Upon Further Review, the Isles Come Out on Top in OT

Martin Gelinas knows the feeling. In Game 6 of the 2004 Stanley Cup Finals, Gelinas appeared to give the Calgary Flames the lead with a potential Stanley Cup-clinching goal, but video replay proved inconclusive whether the puck crossed the line. The Flames eventually lost the series in seven games with the call forever in doubt.

Doug Weight and the New York Islanders did not want to endure a similar fate in Wednesday’s 3-2 overtime win against the Buffalo Sabres, when video review was the deciding factor in a game-tying goal from Josh Bailey.

“When I heard the horn (I knew the puck was in),” Weight said. “We have possession, so as far as I’m concerned, if they (the officials) blow it down and then they say it’s inconclusive, we have possession in our own zone. They can’t do that. When that horn goes, that means that Toronto said it is a goal. We dumped the puck in, so I would have had a big problem with blowing the horn and saying inconclusive.”

Just 69 seconds separated the Islanders from defeat at the hands of the NHL’s lowliest team despite astute goaltending from Jaroslav Halak and strong play in front of the net. The Isles pulled Halak for the extra attacker in an attempt to tie the game and cycled the puck to Josh Bailey standing in the right circle.

Bailey’s shot grazed off the glove of Sabres’ netminder Robin Lehner in a diving attempt at the save. It initially appeared that Lehner kept the puck out of the net, but video review said otherwise with replays showing his glove above the goal line, leading to a tie score.

“I knew it had a chance,” Bailey said. “I wouldn’t say I knew. I preferred to have known right away and seen it hit the back of the net, but it all ended up working out. It was a great play by Johnny (Tavares). He sucked everyone into him, and I was just trying to get lost off the back post, and he did all the work. I saw his (Lehner’s) glove kind of snap back, but I wasn’t sure. I would have rather had some clarity than waiting it out like that.”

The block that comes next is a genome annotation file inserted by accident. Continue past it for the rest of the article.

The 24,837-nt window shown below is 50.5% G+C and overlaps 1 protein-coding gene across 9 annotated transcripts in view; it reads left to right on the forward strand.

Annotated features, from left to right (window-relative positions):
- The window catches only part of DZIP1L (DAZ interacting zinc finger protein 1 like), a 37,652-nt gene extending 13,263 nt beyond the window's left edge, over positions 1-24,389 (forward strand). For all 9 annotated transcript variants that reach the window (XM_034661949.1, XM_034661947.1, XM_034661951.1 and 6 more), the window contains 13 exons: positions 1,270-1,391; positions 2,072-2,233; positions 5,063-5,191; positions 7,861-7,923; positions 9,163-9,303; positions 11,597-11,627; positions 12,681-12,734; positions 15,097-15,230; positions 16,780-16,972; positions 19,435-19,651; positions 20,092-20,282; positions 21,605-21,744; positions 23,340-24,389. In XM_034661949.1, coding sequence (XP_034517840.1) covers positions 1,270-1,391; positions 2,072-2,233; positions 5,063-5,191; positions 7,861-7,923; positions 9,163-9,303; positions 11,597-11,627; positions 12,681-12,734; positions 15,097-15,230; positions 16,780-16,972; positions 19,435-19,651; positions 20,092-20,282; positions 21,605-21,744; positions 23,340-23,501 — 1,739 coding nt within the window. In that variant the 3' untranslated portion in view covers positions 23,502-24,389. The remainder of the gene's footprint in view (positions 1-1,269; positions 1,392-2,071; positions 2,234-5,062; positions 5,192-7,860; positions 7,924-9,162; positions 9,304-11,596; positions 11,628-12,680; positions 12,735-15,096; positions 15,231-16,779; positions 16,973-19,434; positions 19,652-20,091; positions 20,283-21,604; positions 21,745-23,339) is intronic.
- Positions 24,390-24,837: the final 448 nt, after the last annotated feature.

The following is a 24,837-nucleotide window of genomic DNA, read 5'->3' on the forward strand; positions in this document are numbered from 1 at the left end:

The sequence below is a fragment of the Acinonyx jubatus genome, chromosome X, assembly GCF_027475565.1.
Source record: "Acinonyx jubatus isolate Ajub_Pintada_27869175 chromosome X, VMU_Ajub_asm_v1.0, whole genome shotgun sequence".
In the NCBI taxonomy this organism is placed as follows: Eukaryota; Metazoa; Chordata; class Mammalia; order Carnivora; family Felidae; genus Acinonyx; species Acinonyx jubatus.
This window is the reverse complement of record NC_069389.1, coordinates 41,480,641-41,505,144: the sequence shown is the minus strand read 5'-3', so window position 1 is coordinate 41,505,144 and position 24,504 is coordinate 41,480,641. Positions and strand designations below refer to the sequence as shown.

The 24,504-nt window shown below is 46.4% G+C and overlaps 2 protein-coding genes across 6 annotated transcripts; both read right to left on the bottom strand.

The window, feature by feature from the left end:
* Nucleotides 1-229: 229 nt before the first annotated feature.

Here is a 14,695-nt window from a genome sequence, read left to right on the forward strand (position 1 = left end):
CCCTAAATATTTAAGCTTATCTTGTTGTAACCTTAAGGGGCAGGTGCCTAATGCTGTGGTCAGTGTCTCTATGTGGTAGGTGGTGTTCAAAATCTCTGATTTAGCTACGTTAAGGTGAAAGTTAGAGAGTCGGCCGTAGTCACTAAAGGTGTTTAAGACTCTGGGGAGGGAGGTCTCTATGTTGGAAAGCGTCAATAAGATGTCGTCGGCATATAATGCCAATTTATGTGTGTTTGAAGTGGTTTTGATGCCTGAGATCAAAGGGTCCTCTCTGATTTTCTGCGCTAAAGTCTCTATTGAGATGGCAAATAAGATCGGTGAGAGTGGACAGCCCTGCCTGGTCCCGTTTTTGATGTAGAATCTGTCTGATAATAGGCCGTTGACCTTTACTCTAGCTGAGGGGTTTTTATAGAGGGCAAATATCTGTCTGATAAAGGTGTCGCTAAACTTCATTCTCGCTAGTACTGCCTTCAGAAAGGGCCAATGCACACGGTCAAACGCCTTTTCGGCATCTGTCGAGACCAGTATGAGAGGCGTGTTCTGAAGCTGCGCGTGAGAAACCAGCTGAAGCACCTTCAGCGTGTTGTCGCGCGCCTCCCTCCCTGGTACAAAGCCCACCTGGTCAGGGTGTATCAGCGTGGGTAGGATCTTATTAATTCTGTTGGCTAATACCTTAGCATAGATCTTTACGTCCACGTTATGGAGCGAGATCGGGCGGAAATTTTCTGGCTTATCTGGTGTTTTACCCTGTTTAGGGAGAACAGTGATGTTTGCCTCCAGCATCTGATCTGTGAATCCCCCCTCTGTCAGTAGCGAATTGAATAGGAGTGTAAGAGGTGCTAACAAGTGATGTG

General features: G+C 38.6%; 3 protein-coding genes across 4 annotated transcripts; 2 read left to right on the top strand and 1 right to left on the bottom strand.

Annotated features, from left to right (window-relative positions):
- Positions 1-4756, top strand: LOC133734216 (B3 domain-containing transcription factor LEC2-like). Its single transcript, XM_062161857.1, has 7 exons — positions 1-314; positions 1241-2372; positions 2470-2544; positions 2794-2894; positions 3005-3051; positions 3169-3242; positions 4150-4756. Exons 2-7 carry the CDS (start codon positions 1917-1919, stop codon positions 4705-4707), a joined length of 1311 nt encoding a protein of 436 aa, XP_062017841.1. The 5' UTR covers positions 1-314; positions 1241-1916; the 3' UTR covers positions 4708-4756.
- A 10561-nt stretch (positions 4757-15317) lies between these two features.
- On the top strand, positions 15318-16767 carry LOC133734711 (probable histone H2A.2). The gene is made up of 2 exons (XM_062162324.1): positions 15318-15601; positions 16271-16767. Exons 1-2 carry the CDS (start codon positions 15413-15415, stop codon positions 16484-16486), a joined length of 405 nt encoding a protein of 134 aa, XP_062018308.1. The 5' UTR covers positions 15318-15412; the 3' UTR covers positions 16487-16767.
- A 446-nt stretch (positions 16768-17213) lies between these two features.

For the second consecutive start, Halak looked sharp in goal, stopping 37 of a possible 39 shots. The Sabres had several scoring opportunities against Halak in odd-man rushes, but he did not waver. Jordan Nolan, the son of former Islanders’ head coach Ted Nolan, intercepted a Bailey pass near the neutral zone early in the third period and proceeded on the breakaway, but Halak stood firm with the puck sitting between his pads.

“He was good both nights,” Weight said of Halak. “He made some pretty big saves. I think some point-blank shots, and he had good rebound control. He was in command, and it was a good effort. Coming down to the last two minutes, he kept us in the game. It is huge for him, and it is huge for our team. Those are two points you would be kicking yourself (if you didn’t get).”

Until the Isles tied the game on Bailey’s reviewed goal, the Sabres kept applying pressure in the offensive zone and took advantage of a Scott Mayfield turnover with under nine minutes remaining. Evander Kane gained control of the puck and fired a hard shot at the net leading to a rebound goal from Kyle Okposo after Halak made the save on Kane.

Okposo, who spent the first nine seasons of his career with the Islanders before signing with Buffalo before the 2016-17 season, nearly broke the hearts of the hometown fans with his clutch goal late in the period.

“I thought we played a pretty good hockey game,” Okposo said. With the exception of the first six or seven minutes of the game, I thought we outplayed them. We had our chances. We played a pretty simple game. It’s a tough outcome. I was just trying to go to the net and Kaner is a shooter. I thought we played well and we just have to bring that effort into our next game.”

In the overtime period, the Isles controlled the pace of the play, forcing the Sabres into making a line change. As the Sabres attempted to get fresh bodies onto the ice, defenseman Rasmus Ristolainen could not exit with Mathew Barzal entering the offensive blue line. Barzal split Ristolainen and found enough space to sneak a shot past Lehner for the winning goal to extend his point streak to five games.

“Speed is what makes the difference (with Barzal),” Halak said. “He is a fast player. He can make the play and set up guys for great passes or shoot a puck like he did in overtime. That’s what makes him so special. We need to keep getting points and climbing up the ladder and surprise ourselves.”

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